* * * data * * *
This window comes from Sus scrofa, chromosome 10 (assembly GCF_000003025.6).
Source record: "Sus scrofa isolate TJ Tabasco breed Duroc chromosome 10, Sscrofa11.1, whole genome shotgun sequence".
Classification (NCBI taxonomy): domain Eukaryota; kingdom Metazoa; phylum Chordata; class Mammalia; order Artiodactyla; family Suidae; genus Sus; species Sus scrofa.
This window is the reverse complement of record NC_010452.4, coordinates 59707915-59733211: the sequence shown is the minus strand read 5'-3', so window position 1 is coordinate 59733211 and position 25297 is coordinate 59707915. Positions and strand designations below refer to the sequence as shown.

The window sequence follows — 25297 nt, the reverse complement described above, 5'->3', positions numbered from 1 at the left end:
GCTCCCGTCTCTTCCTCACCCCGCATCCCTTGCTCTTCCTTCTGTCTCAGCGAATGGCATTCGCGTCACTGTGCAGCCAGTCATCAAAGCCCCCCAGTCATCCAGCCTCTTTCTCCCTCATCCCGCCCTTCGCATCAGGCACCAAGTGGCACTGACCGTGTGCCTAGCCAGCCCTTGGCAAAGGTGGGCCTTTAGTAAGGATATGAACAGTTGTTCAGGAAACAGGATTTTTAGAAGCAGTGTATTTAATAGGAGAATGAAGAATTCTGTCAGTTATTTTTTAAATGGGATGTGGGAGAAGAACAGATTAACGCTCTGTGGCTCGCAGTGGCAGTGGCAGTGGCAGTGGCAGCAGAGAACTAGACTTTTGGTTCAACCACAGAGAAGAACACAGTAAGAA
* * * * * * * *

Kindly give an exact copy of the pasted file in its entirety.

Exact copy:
This window comes from Sus scrofa, chromosome 10 (assembly GCF_000003025.6).
Source record: "Sus scrofa isolate TJ Tabasco breed Duroc chromosome 10, Sscrofa11.1, whole genome shotgun sequence".
Classification (NCBI taxonomy): domain Eukaryota; kingdom Metazoa; phylum Chordata; class Mammalia; order Artiodactyla; family Suidae; genus Sus; species Sus scrofa.
This window is the reverse complement of record NC_010452.4, coordinates 59707915-59733211: the sequence shown is the minus strand read 5'-3', so window position 1 is coordinate 59733211 and position 25297 is coordinate 59707915. Positions and strand designations below refer to the sequence as shown.

The window sequence follows — 25297 nt, the reverse complement described above, 5'->3', positions numbered from 1 at the left end:
GCTCCCGTCTCTTCCTCACCCCGCATCCCTTGCTCTTCCTTCTGTCTCAGCGAATGGCATTCGCGTCACTGTGCAGCCAGTCATCAAAGCCCCCCAGTCATCCAGCCTCTTTCTCCCTCATCCCGCCCTTCGCATCAGGCACCAAGTGGCACTGACCGTGTGCCTAGCCAGCCCTTGGCAAAGGTGGGCCTTTAGTAAGGATATGAACAGTTGTTCAGGAAACAGGATTTTTAGAAGCAGTGTATTTAATAGGAGAATGAAGAATTCTGTCAGTTATTTTTTAAATGGGATGTGGGAGAAGAACAGATTAACGCTCTGTGGCTCGCAGTGGCAGTGGCAGTGGCAGTGGCAGCAGAGAACTAGACTTTTGGTTCAACCACAGAGAAGAACACAGTAAGAA